I can't hear my spinal fluid over the voices in my head, and I don't listen to anything but birds and chickens and assorted other wildlife when I write. But if there is any possibility it would give me your gift, Rob, I'll run out for a Natalie Merchant CD today!

 
At 9/26/2006 2:00 PM, Blogger RobisonWells said...

Whether or not it helps your writing, you should run out and buy a Natalie Merchant CD anyway. It's awesome.

 
At 9/26/2006 2:06 PM, Anonymous Anonymous said...

It is falacy to think spinal fluid can be heard, let alone speak. And digital clocks make no noise. Stick with the facts, Rob. Ground yourself in reality. Your electrical cord may cause a hum, but only beyond 2500 HZ and that would blow your house to the ground. What I'm saying here is that that dogs can hear ultra-sonic sounds, but the only fricking inaudible sound an unimpaired human ear could possibly detect within or without the double-octive hearing range are aline toxins seeping across the blood brain barrier. I believe its time for me to phone home.

Best writing music:

Nickle Creed (especially Sweet Afton, Green and Gray, This Side, The Fox and maybe When in Rome)

Also: Guster (especially Grin, Jesus on the Radio, All the Way Up to Heaven and maybe Eden)

Also: Mormon Tab (ONLY: Holy Infant played anytime of year--the most powerful combination of lyrics, melody and performance quality ever composed by any human or extra-terrestrial)

 
At 9/26/2006 2:11 PM, Blogger FHL said...

I don't go anywhere without my MP3 player and 1900 of my favorite songs. (Seriously, the playlist is called Favorites.) I'm not a DMB fan, sorry, but I can get into most of the other stuff you list. I don't write much, but it would be an interesting experiment to write a couple of short pieces with different mixes. Like, would a heavy Evanescence set turn my thoughts dark? Or They Might Be Giants towards the obscure (and, subtly, dark, too) Despite the peppy sound, many of their songs are pretty sad. Ana Ng? They'll Need a Crane?

Natalie Merchant is wonderful - I think I like her solo work better than 10K Maniacs. If you like Dido, you should try Jem (Album: Finally Woken)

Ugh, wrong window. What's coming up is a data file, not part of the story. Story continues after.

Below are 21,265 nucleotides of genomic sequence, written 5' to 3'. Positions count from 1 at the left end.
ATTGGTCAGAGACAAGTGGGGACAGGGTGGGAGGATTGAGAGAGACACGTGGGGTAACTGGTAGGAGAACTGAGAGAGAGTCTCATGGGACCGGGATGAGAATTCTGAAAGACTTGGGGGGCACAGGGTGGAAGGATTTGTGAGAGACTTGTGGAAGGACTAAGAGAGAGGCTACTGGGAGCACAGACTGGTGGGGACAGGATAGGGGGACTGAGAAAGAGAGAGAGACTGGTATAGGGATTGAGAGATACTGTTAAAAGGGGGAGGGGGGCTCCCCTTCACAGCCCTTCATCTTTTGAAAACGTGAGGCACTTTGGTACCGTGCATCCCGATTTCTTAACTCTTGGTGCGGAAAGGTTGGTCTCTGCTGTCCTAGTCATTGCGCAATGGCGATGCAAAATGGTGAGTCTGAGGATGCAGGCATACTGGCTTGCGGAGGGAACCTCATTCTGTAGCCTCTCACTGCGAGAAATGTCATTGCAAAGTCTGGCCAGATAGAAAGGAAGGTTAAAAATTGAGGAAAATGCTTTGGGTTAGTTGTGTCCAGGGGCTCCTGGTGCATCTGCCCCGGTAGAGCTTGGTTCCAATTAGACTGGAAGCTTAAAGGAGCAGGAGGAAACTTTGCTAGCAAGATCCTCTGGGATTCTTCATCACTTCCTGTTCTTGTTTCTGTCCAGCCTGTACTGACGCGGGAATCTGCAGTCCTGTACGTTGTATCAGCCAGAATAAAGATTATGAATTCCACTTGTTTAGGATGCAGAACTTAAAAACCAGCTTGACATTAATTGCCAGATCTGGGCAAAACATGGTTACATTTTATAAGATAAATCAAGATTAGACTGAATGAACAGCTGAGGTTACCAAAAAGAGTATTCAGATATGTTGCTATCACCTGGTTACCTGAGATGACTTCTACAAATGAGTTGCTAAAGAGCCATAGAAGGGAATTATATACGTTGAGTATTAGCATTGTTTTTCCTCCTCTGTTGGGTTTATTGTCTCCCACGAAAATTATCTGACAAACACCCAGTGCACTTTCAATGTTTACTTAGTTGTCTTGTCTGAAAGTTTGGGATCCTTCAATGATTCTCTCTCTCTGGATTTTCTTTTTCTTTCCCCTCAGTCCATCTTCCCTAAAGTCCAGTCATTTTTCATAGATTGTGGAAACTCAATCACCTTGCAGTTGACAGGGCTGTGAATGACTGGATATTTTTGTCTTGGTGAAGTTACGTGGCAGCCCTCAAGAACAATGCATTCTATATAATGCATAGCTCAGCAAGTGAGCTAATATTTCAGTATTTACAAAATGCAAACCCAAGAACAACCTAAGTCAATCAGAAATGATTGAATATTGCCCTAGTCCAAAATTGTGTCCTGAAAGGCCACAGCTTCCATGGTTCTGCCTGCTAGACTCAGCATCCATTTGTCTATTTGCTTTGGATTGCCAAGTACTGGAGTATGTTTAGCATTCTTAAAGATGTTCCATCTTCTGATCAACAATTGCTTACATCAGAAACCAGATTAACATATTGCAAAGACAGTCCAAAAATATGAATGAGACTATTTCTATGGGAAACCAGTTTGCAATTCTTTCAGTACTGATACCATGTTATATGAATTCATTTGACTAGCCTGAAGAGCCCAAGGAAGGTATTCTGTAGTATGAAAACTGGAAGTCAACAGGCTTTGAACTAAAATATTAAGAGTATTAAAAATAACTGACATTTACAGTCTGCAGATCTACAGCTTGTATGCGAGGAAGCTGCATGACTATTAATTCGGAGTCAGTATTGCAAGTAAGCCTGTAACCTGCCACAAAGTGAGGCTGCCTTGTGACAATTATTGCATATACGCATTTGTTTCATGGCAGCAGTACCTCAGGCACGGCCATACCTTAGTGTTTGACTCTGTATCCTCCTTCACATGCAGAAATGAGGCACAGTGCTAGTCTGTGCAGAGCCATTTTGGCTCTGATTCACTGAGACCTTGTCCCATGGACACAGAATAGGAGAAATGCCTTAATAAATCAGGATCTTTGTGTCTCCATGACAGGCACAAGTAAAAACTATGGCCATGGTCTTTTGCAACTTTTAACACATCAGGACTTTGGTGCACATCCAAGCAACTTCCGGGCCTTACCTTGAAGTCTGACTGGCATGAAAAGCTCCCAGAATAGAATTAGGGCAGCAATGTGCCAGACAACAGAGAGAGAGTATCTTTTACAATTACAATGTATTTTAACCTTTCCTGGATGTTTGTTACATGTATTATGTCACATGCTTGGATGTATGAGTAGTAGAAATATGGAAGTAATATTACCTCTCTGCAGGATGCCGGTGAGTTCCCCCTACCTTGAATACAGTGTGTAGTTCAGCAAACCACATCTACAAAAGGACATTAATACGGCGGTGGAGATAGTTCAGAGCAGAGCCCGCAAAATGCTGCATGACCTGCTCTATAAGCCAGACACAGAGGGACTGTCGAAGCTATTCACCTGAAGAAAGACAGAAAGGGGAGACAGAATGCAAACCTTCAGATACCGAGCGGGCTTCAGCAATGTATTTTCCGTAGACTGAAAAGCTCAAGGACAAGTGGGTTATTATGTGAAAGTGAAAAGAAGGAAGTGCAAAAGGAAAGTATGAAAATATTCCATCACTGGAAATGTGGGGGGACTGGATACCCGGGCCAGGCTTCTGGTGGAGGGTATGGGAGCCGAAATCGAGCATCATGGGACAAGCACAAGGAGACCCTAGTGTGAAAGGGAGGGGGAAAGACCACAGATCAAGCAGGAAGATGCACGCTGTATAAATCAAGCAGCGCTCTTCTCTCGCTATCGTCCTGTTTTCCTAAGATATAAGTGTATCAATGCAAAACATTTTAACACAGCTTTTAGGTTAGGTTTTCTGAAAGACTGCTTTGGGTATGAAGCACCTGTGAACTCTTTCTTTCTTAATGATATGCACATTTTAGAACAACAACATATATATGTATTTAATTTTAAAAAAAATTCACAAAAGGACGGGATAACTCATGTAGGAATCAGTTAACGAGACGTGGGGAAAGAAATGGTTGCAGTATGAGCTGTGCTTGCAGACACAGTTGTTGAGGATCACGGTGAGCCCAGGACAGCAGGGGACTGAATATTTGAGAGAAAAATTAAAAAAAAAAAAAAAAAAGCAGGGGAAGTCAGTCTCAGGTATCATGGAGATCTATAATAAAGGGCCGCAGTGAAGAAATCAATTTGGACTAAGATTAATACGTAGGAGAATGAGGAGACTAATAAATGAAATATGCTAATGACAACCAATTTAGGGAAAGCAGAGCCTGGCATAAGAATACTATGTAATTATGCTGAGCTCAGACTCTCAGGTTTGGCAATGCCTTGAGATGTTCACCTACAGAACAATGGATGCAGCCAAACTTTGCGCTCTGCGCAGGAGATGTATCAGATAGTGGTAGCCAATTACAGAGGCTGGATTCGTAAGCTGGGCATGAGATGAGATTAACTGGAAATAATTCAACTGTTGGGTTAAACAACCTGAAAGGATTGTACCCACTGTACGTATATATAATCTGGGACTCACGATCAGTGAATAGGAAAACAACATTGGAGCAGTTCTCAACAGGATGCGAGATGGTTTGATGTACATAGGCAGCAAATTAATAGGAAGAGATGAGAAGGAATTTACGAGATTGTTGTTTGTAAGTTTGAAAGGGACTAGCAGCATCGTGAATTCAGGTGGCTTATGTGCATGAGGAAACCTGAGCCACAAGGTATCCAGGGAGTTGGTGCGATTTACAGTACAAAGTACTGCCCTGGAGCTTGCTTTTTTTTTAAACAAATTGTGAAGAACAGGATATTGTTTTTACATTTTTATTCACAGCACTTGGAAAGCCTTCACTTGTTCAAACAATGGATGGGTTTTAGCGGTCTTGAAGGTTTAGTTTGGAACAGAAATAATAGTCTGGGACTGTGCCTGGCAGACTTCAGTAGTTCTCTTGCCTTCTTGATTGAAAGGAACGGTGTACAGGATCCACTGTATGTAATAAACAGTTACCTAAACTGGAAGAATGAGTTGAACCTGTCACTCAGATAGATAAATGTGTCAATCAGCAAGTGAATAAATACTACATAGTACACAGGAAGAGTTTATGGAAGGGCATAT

I confess that I wouldn't know what my spinal fluid sounded like if I heard it.

Sometimes my heartbeat keeps me awake - I wish it would just stop!

 
At 9/26/2006 2:15 PM, Blogger Julie Coulter Bellon said...

I like a lot of the 80's stuff, like Def Leppard and Van Halen with Sammy Hagar, or even some Sugar Ray, Chicago and Cameo. Mozart is always the best choice when going with classical stuff though, and Johnny Cash or George Strait for country. (Women country singers grate on my ears. They all have an annoying twang.)

I find that when I'm reading Rob Wells' books that Zamfir helps.

 
At 9/26/2006 2:55 PM, Blogger RobisonWells said...

Anonymous, are you calling me crazy?

FHL, have you heard House Carpenter's Daughter? A big deviation from Natalie Merchant's normal stuff, but it's great. And I forgot to mention that I do have Evanescense in the mix. No TMBG, though.

Julie: I don't even know what that means.

 
At 9/26/2006 3:08 PM, Anonymous Anonymous said...

Yes.

 
At 9/26/2006 5:05 PM, Anonymous Fellfrosch said...

I used to listen to music while I write, but it couldn't be anything with lyrics--if I could hear words, they'd get in a fight with the words I'm trying to write. I would usually turn on some web radio and listen to European techno (ambient and trance rather than house)--something that can be in the background and keep things focused. For the most part, however, I've stopped listening to anything while I write. I find that when I'm in the middle of a scene or a conversation the last thing I need is somebody else's interpretation getting in the way.

 
At 9/26/2006 6:22 PM, Anonymous Mom said...

I, too, hear everything. I probably am the source of your hearing everything - genetics, you know. But lately I'm finding that I hear music that is not there - am I crazy? Or just in love?